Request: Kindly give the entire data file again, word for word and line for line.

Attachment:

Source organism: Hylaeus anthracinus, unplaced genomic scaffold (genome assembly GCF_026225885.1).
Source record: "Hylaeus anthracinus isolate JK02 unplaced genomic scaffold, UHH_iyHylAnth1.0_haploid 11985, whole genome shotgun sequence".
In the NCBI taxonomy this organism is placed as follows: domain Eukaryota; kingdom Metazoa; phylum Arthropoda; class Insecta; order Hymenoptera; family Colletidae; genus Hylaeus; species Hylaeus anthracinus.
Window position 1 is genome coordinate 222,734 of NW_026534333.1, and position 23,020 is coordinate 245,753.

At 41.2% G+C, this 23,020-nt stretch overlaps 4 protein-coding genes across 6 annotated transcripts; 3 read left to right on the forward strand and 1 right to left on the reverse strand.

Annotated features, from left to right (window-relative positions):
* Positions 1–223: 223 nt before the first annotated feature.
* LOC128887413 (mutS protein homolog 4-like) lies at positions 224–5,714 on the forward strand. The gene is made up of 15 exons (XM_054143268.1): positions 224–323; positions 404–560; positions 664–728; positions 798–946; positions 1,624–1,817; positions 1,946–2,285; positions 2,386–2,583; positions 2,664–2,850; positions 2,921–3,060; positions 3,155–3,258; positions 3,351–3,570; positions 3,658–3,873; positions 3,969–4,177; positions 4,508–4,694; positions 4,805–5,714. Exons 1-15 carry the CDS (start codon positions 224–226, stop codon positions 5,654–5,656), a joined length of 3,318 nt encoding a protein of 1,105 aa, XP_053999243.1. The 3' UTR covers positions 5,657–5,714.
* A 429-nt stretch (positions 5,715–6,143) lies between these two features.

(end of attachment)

Source organism: Hylaeus anthracinus, unplaced genomic scaffold (genome assembly GCF_026225885.1).
Source record: "Hylaeus anthracinus isolate JK02 unplaced genomic scaffold, UHH_iyHylAnth1.0_haploid 11985, whole genome shotgun sequence".
In the NCBI taxonomy this organism is placed as follows: domain Eukaryota; kingdom Metazoa; phylum Arthropoda; class Insecta; order Hymenoptera; family Colletidae; genus Hylaeus; species Hylaeus anthracinus.
Window position 1 is genome coordinate 222,734 of NW_026534333.1, and position 23,020 is coordinate 245,753.

At 41.2% G+C, this 23,020-nt stretch overlaps 4 protein-coding genes across 6 annotated transcripts; 3 read left to right on the forward strand and 1 right to left on the reverse strand.

Annotated features, from left to right (window-relative positions):
* Positions 1–223: 223 nt before the first annotated feature.
* LOC128887413 (mutS protein homolog 4-like) lies at positions 224–5,714 on the forward strand. The gene is made up of 15 exons (XM_054143268.1): positions 224–323; positions 404–560; positions 664–728; positions 798–946; positions 1,624–1,817; positions 1,946–2,285; positions 2,386–2,583; positions 2,664–2,850; positions 2,921–3,060; positions 3,155–3,258; positions 3,351–3,570; positions 3,658–3,873; positions 3,969–4,177; positions 4,508–4,694; positions 4,805–5,714. Exons 1-15 carry the CDS (start codon positions 224–226, stop codon positions 5,654–5,656), a joined length of 3,318 nt encoding a protein of 1,105 aa, XP_053999243.1. The 3' UTR covers positions 5,657–5,714.
* A 429-nt stretch (positions 5,715–6,143) lies between these two features.